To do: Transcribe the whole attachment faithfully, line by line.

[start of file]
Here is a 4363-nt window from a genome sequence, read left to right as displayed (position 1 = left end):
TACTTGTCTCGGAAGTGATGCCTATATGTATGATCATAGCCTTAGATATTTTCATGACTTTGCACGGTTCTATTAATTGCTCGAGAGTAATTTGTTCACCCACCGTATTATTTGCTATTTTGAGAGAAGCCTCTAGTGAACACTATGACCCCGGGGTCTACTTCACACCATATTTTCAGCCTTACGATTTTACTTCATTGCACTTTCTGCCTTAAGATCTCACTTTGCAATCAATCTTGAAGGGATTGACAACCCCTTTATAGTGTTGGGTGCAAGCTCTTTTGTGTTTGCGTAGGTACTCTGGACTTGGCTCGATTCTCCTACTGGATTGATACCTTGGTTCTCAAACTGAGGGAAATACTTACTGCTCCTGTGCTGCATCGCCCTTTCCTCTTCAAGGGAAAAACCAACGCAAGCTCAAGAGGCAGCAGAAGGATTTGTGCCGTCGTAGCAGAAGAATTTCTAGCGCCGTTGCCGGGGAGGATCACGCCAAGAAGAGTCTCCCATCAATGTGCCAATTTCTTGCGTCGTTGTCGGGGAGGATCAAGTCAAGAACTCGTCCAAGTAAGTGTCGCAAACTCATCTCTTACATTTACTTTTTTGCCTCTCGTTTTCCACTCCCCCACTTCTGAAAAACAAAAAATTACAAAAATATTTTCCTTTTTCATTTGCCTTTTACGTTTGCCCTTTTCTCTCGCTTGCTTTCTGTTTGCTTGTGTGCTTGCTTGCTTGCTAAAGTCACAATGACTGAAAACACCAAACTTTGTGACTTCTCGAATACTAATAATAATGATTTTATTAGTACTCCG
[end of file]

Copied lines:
Here is a 4363-nt window from a genome sequence, read left to right as displayed (position 1 = left end):
TACTTGTCTCGGAAGTGATGCCTATATGTATGATCATAGCCTTAGATATTTTCATGACTTTGCACGGTTCTATTAATTGCTCGAGAGTAATTTGTTCACCCACCGTATTATTTGCTATTTTGAGAGAAGCCTCTAGTGAACACTATGACCCCGGGGTCTACTTCACACCATATTTTCAGCCTTACGATTTTACTTCATTGCACTTTCTGCCTTAAGATCTCACTTTGCAATCAATCTTGAAGGGATTGACAACCCCTTTATAGTGTTGGGTGCAAGCTCTTTTGTGTTTGCGTAGGTACTCTGGACTTGGCTCGATTCTCCTACTGGATTGATACCTTGGTTCTCAAACTGAGGGAAATACTTACTGCTCCTGTGCTGCATCGCCCTTTCCTCTTCAAGGGAAAAACCAACGCAAGCTCAAGAGGCAGCAGAAGGATTTGTGCCGTCGTAGCAGAAGAATTTCTAGCGCCGTTGCCGGGGAGGATCACGCCAAGAAGAGTCTCCCATCAATGTGCCAATTTCTTGCGTCGTTGTCGGGGAGGATCAAGTCAAGAACTCGTCCAAGTAAGTGTCGCAAACTCATCTCTTACATTTACTTTTTTGCCTCTCGTTTTCCACTCCCCCACTTCTGAAAAACAAAAAATTACAAAAATATTTTCCTTTTTCATTTGCCTTTTACGTTTGCCCTTTTCTCTCGCTTGCTTTCTGTTTGCTTGTGTGCTTGCTTGCTTGCTAAAGTCACAATGACTGAAAACACCAAACTTTGTGACTTCTCGAATACTAATAATAATGATTTTATTAGTACTCCG